Thursday, February 6, 2014

It goes back a long way

Photo credit to Gatlin Essary, high school yearbook photographer

One of these days my big mouth is going to get me into real trouble.  I blame my occasional insolent attitude on my elementary/junior high classmates.  Early on we were a good group of kids, well behaved and model students.  But sometime around the sixth grade our numbers began to dwindle and those of us who were left became a tighter and closer knit group. The tighter the knit, the stronger the weave.

Our sixth grade teacher was the cool teacher who tolerated our obnoxious retorts and our seventh grade teacher was sharp enough to give it back to us.  By the time we reached the eighth grade our concerted effort of acerbic sarcasm reached an intolerable level and I don’t know how we all were not expelled.  
Our eighth grade teacher, bless her, once dismissed class before the end of the day and ordered us all out of her classroom in a bellowing voice laced with tears.  I think we may have laughed.  We had a reputation, but hey, we were entertaining.  I remember an inspiring serenade of “Another Brick in The Wall” we gave our school principal, Sister Anne.   I don’t think she got the joke.

That somewhat separatist attitude has stayed with me all these years.  I’ve always had a slightly slanted point of view of things, never in total agreement with the major majority nor the minor minority.  I try to bring a different point of view through the back door and let it seep into consciousness.  It’s almost like looking at a photograph of a person standing in a room and instead of looking at the person I see  mundane things like the painting hanging on the far wall, or the couch, or the cat in the corner and then use those items to explain the expression behind the eyes of the person in the photograph. See? I can't even explain it very well.

The acerbic sarcasm has stayed with me as well, and that is what is going to get me into serious trouble one day.  See, when I get stung I tend to use words to sting back. Ironic, I know, since I was once selectively mute and still do not initiate many conversations.  My downfall will be the way I sometimes use my words sharply and quickly, like slicing a piece of raw meat with a ceramic blade.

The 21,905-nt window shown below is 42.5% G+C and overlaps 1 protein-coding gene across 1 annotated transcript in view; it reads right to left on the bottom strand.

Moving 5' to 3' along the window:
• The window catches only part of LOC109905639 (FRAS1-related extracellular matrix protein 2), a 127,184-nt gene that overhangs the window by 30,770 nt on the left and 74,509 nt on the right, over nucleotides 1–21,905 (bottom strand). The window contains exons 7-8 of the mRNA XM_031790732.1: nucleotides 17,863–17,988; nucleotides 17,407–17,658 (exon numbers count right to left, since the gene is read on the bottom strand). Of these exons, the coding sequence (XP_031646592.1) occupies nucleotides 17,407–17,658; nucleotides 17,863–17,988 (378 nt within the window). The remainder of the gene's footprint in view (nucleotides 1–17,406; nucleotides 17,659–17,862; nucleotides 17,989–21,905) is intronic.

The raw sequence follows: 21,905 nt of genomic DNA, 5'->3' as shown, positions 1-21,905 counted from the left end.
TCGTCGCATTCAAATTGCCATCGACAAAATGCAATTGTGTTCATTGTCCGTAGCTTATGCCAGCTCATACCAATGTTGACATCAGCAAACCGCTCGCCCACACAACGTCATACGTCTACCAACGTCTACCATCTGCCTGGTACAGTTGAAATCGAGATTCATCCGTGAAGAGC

I know I need to count to ten and think before I respond when I’ve been stung, but the biting sting can be so bitter and the reactive impulse so impetuous that before I know it I’ve stung back and then the poison spreads like histamine in an allergic reaction. 

I am doing better, though.  I’ve learned to make more use of facts to give me credence. (like here... I made a snide comparative comment about people with upper-level degrees but I deleted it because it wasn’t very polite)  I’ve learned to carve words and use them as building blocks instead of deadly weapons.  But I have bad days, too.  My husband can attest, bless him. 

So, I apologize if I’ve stung you before. It probably was my intention at the moment, I can't lie, but I’m sure I felt guilty about it later.  I blame it ALL on Malcolm, Jill, Brian, David, Lisa, Cheryl, Greg, Eric, Tray, Bruce, Terri, Marvin, Eileen, Cathy, Missy and Joanna.  Did I miss anyone?

Sunday, February 2, 2014

Families are what dreams are made of

Sometimes the best dreams happen in the shortest time.  I had an aching back last night so I had to change my position several times to make it ease.  I woke up sometime very early this morning and thought I could hear the slightest drip of rain outside my window.  Knowing if I opened my eyes I would never go back to sleep I kept them shut and tossed over to a new position.  

I dreamed my Oldest Friend and Traveling Partner had a friend who was part of a very large family, as in “Duggar” large.  This friend invited her to her family’s house for an overnight stay and she, in turn, invited me.  The house was enormous.  There was an immense great room downstairs with a balcony overlooking it. It was more like a big hotel than a house.  Our room was down a long hallway and there were three single beds in it.  All of the rooms had multiple beds and every room was full.  We were called downstairs and on the way down I counted 10 beds and many of them had sleeping children in them.